What happens to frozen embryos during a divorce?

On Behalf of | May 16, 2024 | Family Law |

Couples in Alabama who struggle with infertility may turn to IVF, or in-vitro fertilization, as a way to have children. This process can be expensive, time-consuming and stressful, which is why many choose to have additional embryos frozen in case they decide to have more children in the future. Frozen embryos may become a concern if a couple decides to divorce. If you have frozen embryos and are going through a divorce, you may have questions about who will have control of those embryos once the divorce is final.

Check your IVF paperwork

Going through IVF comes with many different forms that require signatures. You may not have read all the forms thoroughly when you signed them. Some fertility treatment providers will require both parties to sign a document agreeing to what happens to the remaining embryos if the couple divorces. The form may require the destruction of the embryos, allow you to donate them, or give one party the decision-making power to decide what happens to them. Without a document outlining the terms, you may have to negotiate with your soon-to-be ex about what to do with the embryos.

Other things to consider

If one party wants to gain possession of the frozen embryos, but the other party does not want more children, a judge may intervene to decide the matter. Legally, the biological parent could be financially responsible for any future children born from those embryos, even if that party did not consent to the embryos implanted. This is a very complex issue that can impact everyone involved.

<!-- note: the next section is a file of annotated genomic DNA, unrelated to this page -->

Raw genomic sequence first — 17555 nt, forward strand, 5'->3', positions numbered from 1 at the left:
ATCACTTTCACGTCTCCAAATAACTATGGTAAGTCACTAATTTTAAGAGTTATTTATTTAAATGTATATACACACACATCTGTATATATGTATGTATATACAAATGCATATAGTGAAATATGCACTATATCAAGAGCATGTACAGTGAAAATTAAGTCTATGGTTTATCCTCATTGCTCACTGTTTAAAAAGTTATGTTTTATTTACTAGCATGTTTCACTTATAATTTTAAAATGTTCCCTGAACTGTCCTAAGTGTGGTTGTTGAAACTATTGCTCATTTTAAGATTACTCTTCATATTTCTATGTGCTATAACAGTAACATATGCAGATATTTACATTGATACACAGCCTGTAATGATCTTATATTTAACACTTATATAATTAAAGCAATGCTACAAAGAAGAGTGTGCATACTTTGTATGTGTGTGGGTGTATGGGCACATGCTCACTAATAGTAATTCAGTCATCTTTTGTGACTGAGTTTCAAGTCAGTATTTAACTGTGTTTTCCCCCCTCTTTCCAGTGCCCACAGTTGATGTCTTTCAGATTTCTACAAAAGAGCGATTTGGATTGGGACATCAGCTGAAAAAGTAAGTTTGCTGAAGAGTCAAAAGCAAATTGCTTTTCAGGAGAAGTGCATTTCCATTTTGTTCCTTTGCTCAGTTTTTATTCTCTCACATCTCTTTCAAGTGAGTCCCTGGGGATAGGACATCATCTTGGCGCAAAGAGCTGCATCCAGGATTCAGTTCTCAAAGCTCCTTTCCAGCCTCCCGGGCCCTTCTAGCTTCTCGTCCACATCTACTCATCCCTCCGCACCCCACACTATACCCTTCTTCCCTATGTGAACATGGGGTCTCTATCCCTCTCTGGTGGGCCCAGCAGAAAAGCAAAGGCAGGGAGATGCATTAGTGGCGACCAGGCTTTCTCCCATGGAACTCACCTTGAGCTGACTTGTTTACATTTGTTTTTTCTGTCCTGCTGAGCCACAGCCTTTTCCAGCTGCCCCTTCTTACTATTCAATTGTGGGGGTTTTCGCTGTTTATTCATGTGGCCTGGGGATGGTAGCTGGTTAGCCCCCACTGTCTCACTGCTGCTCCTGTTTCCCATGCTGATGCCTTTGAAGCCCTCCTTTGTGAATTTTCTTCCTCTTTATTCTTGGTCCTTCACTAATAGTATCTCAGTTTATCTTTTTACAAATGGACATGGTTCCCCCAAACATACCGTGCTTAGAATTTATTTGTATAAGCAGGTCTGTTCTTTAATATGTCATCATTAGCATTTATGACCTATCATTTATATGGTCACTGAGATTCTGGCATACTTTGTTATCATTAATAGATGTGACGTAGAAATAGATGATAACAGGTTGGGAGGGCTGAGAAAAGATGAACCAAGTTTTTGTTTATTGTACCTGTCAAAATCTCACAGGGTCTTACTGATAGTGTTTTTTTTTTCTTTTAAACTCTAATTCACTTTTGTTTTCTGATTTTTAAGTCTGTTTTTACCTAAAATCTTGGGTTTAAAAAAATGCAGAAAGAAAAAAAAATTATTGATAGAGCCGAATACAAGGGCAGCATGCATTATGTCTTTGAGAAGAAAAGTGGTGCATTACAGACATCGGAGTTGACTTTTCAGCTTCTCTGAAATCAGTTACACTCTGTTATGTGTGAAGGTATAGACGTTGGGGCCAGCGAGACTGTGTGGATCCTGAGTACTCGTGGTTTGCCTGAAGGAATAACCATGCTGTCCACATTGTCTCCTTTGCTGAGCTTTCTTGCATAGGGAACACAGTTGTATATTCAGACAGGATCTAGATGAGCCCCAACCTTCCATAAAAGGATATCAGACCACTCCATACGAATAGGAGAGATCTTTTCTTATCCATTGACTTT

If you have frozen embryos, you may also be concerned about the recent changes to Alabama’s laws surrounding IVF. The impact of these changes on IVF procedures has yet to be determined, but those who currently have frozen embryos are right to have questions about what would happen to those embryos during divorce. There are no simple answers to dealing with frozen embryos after divorce, and each situation varies greatly, which may leave the decision up to a family court judge.

Legal advice

Deciding what to do with frozen embryos after divorce can be difficult, especially if one party wants more children and the other doesn’t. If you and your soon-to-be ex can’t agree on what to do with the embryos, a judge will have to decide. If you have questions or concerns about any aspect of the divorce process, an Alabama family law attorney can provide you with the guidance you need to proceed forward.


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